Wednesday, October 23, 2013

Ketchum amends extension for Hotel Ketchum project

Construction plan must be submitted by April 2015

Express Staff Writer

Plans for the Hotel Ketchum call for a four-star, 73-room facility at the southeast corner of Main Street and River Street.
Courtesy graphic

The Ketchum City Council on Monday unanimously approved a request to allow Hotel Ketchum developer Jack Bariteau more time to submit a construction plan.
    The vote was delayed at a previous City Council meeting in which former Mayor Ed Simon objected to the amendment because Bariteau’s development group defaulted on a loan for the Main Street property. At that time, Bariteau was not in attendance to respond.
    First American Title Co. stated earlier this year in a notice of auction that Bariteau owes an unpaid principal balance of $1,989,862 along with interest and other fees totaling $2,497,793. Bariteau told the Idaho Mountain Express that he intentionally defaulted to bring the creditors to the negotiating table. He did not attend Monday’s meeting, but his attorney Ed Lawson said Bariteau is in the process of negotiating with First American Title Co.

I believe that Jack Bariteau will be the developer of this piece of property, and will work diligently with the financial institution toward an agreement.”
Baird Gourlay

    Community Development and Economic Director Lisa Horowitz wrote a recommendation in favor of the amendment to the third extension Bariteau received on the project. The extension requires Bariteau to begin construction on the property by Oct. 6, 2015. The agreement was amended to allow Bariteau until April 6, 2015, to submit a construction mitigation plan, which must be recorded before a building permit can be issued.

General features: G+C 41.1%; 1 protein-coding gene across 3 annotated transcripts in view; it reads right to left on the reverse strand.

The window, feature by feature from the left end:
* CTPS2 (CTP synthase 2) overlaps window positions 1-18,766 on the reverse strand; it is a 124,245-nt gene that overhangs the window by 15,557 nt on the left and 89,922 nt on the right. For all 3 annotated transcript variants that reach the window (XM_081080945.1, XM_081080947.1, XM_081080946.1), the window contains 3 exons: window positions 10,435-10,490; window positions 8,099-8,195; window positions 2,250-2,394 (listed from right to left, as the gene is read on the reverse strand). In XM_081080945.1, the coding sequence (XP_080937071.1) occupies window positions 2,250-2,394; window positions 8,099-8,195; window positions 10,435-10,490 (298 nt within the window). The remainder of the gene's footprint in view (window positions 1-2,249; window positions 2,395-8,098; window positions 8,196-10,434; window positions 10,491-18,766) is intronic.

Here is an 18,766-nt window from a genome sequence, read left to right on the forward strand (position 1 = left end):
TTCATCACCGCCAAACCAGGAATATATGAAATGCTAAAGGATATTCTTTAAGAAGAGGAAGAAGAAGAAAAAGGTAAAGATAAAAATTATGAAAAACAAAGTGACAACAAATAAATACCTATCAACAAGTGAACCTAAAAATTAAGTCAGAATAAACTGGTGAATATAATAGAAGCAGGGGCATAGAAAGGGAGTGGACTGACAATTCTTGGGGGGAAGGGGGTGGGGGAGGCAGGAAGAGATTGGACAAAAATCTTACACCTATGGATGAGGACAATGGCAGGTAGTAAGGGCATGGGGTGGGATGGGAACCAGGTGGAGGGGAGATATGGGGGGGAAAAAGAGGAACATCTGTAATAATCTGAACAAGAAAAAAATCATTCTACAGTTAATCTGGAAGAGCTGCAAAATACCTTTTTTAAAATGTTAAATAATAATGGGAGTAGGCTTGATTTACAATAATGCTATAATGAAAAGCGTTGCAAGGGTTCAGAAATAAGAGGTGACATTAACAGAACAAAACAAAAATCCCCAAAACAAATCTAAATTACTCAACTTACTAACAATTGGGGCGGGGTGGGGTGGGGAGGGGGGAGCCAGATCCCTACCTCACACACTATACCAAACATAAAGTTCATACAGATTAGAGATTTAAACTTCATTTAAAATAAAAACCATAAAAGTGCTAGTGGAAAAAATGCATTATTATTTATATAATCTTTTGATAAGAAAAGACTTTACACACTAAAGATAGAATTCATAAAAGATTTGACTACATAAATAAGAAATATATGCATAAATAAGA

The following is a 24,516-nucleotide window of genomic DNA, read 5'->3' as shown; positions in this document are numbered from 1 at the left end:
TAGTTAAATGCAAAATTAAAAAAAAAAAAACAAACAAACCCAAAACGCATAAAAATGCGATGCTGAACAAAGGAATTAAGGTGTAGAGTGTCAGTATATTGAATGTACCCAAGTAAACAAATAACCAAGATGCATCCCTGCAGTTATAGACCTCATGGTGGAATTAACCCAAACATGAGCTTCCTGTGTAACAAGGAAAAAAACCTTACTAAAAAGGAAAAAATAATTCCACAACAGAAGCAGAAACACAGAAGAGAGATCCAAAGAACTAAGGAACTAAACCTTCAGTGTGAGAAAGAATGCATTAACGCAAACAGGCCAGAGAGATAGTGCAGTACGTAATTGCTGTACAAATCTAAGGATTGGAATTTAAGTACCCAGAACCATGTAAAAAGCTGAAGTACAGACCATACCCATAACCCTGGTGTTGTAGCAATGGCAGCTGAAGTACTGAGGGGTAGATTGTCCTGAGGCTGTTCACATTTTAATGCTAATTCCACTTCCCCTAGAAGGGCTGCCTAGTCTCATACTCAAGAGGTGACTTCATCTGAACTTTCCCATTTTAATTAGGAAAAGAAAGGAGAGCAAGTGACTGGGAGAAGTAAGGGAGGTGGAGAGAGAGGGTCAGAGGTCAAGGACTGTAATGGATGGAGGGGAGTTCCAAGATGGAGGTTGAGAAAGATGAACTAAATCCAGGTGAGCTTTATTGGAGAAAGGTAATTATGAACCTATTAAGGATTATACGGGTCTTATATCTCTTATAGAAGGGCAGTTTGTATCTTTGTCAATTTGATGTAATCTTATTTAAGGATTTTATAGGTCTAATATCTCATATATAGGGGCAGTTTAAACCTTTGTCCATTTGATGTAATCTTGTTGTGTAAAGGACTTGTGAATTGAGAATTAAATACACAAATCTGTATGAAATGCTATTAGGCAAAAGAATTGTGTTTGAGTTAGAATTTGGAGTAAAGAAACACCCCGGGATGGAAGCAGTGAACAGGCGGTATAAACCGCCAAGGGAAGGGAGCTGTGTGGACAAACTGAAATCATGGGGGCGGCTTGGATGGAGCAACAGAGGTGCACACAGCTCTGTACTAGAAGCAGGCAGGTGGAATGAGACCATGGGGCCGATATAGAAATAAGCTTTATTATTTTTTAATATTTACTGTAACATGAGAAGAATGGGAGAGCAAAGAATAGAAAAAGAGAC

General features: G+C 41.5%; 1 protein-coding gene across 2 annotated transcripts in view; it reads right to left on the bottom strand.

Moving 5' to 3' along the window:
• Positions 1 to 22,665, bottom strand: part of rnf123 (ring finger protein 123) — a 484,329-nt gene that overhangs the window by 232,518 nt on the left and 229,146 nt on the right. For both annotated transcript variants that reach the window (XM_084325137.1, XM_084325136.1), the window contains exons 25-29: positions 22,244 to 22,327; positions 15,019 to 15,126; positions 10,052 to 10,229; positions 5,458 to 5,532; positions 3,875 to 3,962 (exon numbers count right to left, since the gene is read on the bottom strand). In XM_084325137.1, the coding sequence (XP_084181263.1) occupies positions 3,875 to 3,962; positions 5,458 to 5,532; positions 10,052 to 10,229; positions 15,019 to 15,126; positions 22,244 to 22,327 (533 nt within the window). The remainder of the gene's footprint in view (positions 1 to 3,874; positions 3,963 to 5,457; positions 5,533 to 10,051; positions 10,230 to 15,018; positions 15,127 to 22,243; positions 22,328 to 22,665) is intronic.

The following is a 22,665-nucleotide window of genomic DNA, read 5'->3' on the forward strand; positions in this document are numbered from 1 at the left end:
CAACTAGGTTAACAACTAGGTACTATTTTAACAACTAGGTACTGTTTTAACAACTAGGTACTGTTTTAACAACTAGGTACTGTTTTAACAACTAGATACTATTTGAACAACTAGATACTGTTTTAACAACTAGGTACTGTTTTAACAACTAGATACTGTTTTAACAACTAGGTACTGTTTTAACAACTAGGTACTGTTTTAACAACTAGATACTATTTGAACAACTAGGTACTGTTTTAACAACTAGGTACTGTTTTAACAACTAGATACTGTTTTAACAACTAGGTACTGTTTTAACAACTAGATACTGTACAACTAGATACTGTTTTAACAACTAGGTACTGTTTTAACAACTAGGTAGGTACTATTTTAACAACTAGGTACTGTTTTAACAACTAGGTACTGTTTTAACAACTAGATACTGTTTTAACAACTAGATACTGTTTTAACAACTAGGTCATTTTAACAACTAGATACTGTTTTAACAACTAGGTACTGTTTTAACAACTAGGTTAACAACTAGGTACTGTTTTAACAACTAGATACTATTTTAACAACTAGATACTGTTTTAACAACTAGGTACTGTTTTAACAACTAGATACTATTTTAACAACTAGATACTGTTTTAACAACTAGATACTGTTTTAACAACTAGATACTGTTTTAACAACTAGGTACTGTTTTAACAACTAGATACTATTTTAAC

The proposal for Hotel Ketchum calls for a four-star, 73-room facility at the southeast corner of Main Street and River Street. Bariteau has stated the project will cost $52 million to build.
    During the public comments, questions were raised of the council’s transparency in disclosing Baritau’s default. Councilman Michael David defended the council’s handling of the situation.
    “The point is—and it’s a good one—that something’s coming before us to make a decision with financial implications,” David said. “We’re putting it all out there, even to explain it to someone like me that this is just a formality or a tactic or whatever, it is just so we know.”
    Before the amendment came to a vote, Councilman Baird Gourlay voiced his confidence in Bariteau.
    “I believe that Jack Bariteau will be the developer of this piece of property, and will work diligently with the financial institution toward an agreement,” Gourlay said.
    Councilman Jim Slanetz said he doesn’t believe the possible default is a decisive factor.
    “What he owes on the property is pretty low compared to bigger picture on the whole development cost,” Slanetz said. “He owes over $2 million, but it’s kind of a drop in the bucket with the whole development cost. It’s not a make or break with this percentage of the construction cost.”
    Bariteau began the approval process in 2006, spending $500,000 on his efforts until receiving approval in 2008. Since then, he has been working to acquire financing for the project. He said he hopes to begin construction on the hotel next fall.
Eric Avissar:

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